Friday, July 23, 2004

.NET Compact Framework...

... and its frellin' mother.

My new project, on which I'm inmersed since last Monday, it's a testing to convince a potential client that the things they want to do with a PDA can be done.

And I'm beginning to feel really unsure about it.

Our client wants to use several PDAs just like the SWATs used their M-16s: they were in a file to enter their van and grabbing an M-16 each, without choosing it. I mean no PDA will belong to any of the users, anyone of them could use any of the machines.

When one of the users has grabbed a PDA, he must make a login against a WLAN domain, stating his username and password (and domain name), just the same he'd do if he was sitting in front of a desktop.

Quite beautiful, ain't it? But it clashes frontally against the design philosophy of a PDA: this machines are thought to be single-user. That's why you have the network identification located in the same dialog box as the PDA owner identification, under Control Panel, on a Windows CE OS. One's supposed to set hose settings when the PDA is bougth, and not changing them again; or very rarely if so.

To make a long story short, I have to program a little form that allows a user to log against a WLAN domain; stating domain name, user name and password.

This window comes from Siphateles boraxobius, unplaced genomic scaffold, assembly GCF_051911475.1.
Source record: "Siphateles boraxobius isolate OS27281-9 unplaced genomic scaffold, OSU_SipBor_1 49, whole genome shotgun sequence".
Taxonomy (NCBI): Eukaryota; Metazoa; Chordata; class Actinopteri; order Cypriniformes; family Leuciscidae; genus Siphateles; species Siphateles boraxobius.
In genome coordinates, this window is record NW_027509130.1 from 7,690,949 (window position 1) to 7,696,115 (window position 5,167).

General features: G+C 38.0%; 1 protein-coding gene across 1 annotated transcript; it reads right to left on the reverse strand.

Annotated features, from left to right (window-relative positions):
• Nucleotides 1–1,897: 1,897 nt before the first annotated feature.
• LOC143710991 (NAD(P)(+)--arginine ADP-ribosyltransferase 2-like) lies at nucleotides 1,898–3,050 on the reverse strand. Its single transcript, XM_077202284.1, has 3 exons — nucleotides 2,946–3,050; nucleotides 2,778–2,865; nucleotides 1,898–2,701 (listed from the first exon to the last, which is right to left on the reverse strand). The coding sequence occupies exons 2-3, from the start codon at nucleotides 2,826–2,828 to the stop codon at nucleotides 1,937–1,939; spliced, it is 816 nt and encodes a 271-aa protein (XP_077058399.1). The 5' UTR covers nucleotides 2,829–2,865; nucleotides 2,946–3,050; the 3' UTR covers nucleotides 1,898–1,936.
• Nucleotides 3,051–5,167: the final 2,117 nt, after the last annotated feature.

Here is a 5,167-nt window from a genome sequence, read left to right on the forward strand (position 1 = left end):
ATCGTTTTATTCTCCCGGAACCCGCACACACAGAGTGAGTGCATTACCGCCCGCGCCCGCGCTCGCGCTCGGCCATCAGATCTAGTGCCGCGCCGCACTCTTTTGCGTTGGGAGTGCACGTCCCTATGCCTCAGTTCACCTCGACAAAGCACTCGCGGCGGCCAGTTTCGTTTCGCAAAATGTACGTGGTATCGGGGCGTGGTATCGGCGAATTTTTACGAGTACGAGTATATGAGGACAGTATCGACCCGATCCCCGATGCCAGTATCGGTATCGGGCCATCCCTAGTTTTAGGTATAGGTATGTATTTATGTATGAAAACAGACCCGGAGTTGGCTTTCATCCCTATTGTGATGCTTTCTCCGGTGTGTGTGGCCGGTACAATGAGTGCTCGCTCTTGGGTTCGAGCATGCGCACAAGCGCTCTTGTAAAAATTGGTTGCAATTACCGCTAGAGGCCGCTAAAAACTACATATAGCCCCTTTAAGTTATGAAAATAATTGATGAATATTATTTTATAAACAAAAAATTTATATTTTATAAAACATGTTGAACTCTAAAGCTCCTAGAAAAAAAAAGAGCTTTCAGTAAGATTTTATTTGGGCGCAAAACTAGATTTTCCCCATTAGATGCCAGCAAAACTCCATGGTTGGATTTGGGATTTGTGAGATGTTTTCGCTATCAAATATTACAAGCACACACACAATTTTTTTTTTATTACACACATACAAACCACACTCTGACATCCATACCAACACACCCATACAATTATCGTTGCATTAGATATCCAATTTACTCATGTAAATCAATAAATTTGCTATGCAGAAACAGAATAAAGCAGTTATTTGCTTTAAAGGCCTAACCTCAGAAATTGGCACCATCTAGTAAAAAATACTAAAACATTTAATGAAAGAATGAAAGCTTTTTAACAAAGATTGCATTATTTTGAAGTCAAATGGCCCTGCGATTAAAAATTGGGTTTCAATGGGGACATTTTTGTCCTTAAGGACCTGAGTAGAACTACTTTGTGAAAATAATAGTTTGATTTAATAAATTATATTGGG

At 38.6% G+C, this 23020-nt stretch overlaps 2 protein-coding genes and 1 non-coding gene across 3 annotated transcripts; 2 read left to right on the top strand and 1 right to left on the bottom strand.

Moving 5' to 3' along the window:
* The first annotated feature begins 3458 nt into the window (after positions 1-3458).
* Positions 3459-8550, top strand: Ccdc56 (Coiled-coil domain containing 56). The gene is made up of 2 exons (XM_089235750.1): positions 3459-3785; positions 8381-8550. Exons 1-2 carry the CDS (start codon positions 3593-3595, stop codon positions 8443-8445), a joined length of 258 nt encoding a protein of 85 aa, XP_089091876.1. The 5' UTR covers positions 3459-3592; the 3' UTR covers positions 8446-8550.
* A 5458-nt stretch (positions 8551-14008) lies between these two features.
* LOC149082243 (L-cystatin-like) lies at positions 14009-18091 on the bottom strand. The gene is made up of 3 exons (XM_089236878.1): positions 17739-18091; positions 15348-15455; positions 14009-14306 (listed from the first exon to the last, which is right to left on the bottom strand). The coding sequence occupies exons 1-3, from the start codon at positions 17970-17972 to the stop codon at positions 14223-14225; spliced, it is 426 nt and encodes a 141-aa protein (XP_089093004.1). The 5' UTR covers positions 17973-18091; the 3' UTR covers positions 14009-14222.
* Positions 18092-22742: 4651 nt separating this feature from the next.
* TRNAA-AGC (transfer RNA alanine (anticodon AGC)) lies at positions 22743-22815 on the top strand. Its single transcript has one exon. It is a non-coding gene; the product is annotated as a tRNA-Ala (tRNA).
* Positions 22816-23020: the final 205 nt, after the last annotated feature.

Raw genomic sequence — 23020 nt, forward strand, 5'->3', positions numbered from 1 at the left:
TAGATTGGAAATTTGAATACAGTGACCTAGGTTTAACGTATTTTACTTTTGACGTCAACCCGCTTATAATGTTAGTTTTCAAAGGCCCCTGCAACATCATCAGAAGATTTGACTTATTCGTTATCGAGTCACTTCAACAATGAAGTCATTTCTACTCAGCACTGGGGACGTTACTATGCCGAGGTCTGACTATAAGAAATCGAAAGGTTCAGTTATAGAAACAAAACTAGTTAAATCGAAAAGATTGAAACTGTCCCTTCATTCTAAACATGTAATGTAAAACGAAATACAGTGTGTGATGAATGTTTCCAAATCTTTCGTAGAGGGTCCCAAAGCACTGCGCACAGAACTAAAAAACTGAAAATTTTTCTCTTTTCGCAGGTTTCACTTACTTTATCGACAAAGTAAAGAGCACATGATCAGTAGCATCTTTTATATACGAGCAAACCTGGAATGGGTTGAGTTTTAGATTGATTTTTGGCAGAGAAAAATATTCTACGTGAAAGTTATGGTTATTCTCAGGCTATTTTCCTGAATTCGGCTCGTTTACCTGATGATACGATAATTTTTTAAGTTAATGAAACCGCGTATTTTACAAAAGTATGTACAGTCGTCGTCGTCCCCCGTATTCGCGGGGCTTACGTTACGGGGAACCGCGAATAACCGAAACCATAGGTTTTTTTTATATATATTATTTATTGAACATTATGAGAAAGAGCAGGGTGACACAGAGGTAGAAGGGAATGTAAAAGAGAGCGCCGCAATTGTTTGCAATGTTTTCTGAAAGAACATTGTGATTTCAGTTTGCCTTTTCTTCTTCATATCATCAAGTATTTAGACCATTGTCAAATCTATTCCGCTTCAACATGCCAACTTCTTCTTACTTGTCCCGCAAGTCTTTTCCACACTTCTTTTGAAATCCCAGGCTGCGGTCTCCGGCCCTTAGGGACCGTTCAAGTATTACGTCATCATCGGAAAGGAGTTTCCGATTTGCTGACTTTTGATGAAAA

And I'm blocked.

I've been hitting my desk with my forehead since last Monday, and it's starting to crack (the desk, not my forehead). I'm joyfully discovering that neither PDAs nor the .NET Compact Framework are really ready to admit network authentications such as NTLM, Kerberos, or anything. This doesn't mean that the things I want can't be done, this means it's complicated. In other words, I'll have to use APIs with P/Invoke callings.

And the API is, of course, poorly documented. In this particular case, the euphemism means the documentation is a frellin' sh*tload. Just for kicks, I've had to download and install a 120 days license of Microsoft's Platform Builder, each and every one of them 700 Mbs; only to find a single file (netui.h) and finding out the value of certain API constants.

And after all this work, just to make the P/Invoking calls and getting a single, constant reply no matter what one tries or changes: System.NotSupportedException. Translating that to standard it means more or less: "This application has crashed but I'm not going to tell you way, and get the frell out".

I quit. I'm gonna become a farmer, as Luke.

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